On September 8th, 2020, for example, a motor lorry valued $5.5 million driven by Owen Carmichael who was transporting a load of paddy, was stopped by the protestors at Hopetown Village public road. The protestors robbed him of his gold jewelry and cellular phone and parked the lorry crossway on the road before vandalizing it. On the said day, Brian Kendall was assaulted and robbed of several items which he had in his car, by protestors who were armed with guns and who had blocked the road at No. 4 village bridge, West Coast Berbice. Also, a house at No. 22 Village, West Coast Berbice was set on fire that day.
On September 9th, the following day, 17-year-old Harish Singh was murdered at the back of No.3 village. On the said day, Predipaul Harigobin was beaten and killed by protestors at Bath Settlement public road. Jagdat Khaloo, Ricardo Shiwlall, Devan Karran, Sathul Shivchand, Marlon Dharamai and Seve Karran were charged by the police with his murder in September 2020.
On March 30, 2021, Sooroojdeo Deochand was murdered in his home at No. 3 village. Mark Henry, a relative of the deceased Joel and Isiah Henry, was charged with his murder. Media reports indicated that his murder was an act of revenge for the murders of the Henry cousins. Then, on June 29th 2021, Phillip Anderson, Joel Gittens, Glaston Henry and Charles Scott were charged with the murder of Harish Singh. Once again, media reports suggested that Singh’s murder was an act of revenge for the murder of Joel and Isiah Henry.
I made my deductions of these horrible events while acknowledging the fact that the police are still collecting evidence in ongoing investigations and that several gaps existed in the related set of information that is available publicly. My take is that perhaps Joel Henry and Isiah Henry became aware of evidence suggesting that syndicates of an organized criminal enterprise were operating in their community. They understood the security threats posed to their community by such enterprise and maybe, driven by altruism, decided to do something about it.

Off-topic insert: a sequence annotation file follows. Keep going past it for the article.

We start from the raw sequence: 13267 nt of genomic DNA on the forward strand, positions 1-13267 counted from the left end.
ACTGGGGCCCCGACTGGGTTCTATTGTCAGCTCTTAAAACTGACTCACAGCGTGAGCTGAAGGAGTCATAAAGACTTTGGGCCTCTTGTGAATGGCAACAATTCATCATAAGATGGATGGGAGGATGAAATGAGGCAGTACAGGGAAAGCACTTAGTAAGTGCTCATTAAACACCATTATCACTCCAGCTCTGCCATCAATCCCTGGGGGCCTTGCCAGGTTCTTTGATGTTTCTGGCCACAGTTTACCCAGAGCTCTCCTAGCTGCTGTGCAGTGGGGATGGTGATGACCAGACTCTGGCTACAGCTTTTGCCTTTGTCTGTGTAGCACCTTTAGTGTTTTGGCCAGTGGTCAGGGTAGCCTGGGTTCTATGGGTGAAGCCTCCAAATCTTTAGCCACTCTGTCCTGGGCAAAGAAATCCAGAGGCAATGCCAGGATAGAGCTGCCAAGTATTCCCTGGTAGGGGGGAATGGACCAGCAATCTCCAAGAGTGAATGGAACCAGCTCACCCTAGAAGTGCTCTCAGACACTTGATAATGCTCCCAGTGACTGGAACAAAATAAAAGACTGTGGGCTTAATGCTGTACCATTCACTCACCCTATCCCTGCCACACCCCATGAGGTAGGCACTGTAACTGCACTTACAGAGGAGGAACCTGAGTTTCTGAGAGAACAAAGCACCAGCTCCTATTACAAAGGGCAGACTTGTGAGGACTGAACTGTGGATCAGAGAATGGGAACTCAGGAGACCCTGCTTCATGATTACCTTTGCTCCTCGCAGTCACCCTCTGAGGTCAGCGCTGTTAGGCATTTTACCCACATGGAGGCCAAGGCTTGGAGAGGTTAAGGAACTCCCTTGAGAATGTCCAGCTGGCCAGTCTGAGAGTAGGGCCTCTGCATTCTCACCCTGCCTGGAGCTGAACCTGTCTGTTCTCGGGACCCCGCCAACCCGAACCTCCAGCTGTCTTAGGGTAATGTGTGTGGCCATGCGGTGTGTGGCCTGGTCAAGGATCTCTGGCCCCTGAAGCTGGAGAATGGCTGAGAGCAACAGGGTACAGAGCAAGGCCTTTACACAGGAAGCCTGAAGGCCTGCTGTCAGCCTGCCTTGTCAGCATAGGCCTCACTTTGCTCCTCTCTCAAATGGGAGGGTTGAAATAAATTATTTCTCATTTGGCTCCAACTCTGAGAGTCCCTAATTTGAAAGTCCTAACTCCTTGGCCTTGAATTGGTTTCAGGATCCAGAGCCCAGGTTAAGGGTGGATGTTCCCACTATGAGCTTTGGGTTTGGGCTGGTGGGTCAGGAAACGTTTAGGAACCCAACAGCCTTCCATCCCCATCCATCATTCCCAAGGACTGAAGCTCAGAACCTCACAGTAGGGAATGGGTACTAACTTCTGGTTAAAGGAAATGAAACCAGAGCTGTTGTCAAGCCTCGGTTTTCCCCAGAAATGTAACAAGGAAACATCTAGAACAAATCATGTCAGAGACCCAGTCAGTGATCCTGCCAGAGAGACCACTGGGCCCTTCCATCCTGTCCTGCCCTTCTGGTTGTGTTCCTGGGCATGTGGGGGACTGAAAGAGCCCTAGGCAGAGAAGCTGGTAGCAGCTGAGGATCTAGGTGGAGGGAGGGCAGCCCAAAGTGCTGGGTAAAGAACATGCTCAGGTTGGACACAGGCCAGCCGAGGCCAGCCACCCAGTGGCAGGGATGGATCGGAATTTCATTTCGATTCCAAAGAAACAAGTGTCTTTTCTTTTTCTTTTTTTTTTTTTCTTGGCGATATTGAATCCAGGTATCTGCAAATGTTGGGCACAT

It may have been either through motivation by adventure or by a lack of sufficient trust in the authorities, or both, that they apparently decided to act independently in taking away the incentives for the criminals to operate in their community by destroying their field of cannabis. The two paid the ultimate price for the heroic efforts. Akash Singh, Vinood Gopaul and Anil Sanchara were charged with their murders in January 2021.
The high level of mutilation of the bodies of the two Henrys, coupled with the X-shaped wound on the forehead of each of them, are indicators that the perpetrators did not just want to kill them, but they wanted to kill them in a way to make a statement to others (i.e. “don’t mess with us”).
Statement killings are the Modus Operandi of persons involved in organized crime, similarly as mass killings are the Modus Operandi of terrorists. Kaieteur News, in its September 15, 2020 edition, reported that the Henry cousins were killed elsewhere and dumped at the location where their bodies were found. While this also indicated a nexus to organized crime, the newspaper article also revealed a possible link between the murders and cannabis cultivation.
A lingering question in the minds of many is what was said to the relatives and sympathizers of the Henry families by the politicians when they visited that caused the intensification of the violence.
The New York Times newspaper dated September 11th 2020 stated that former president Granger backed the protestors and quoted him as saying to reporters “we have to establish some self-defense in our society to protect our children, protect our women, our young people” during his visit on September 7th.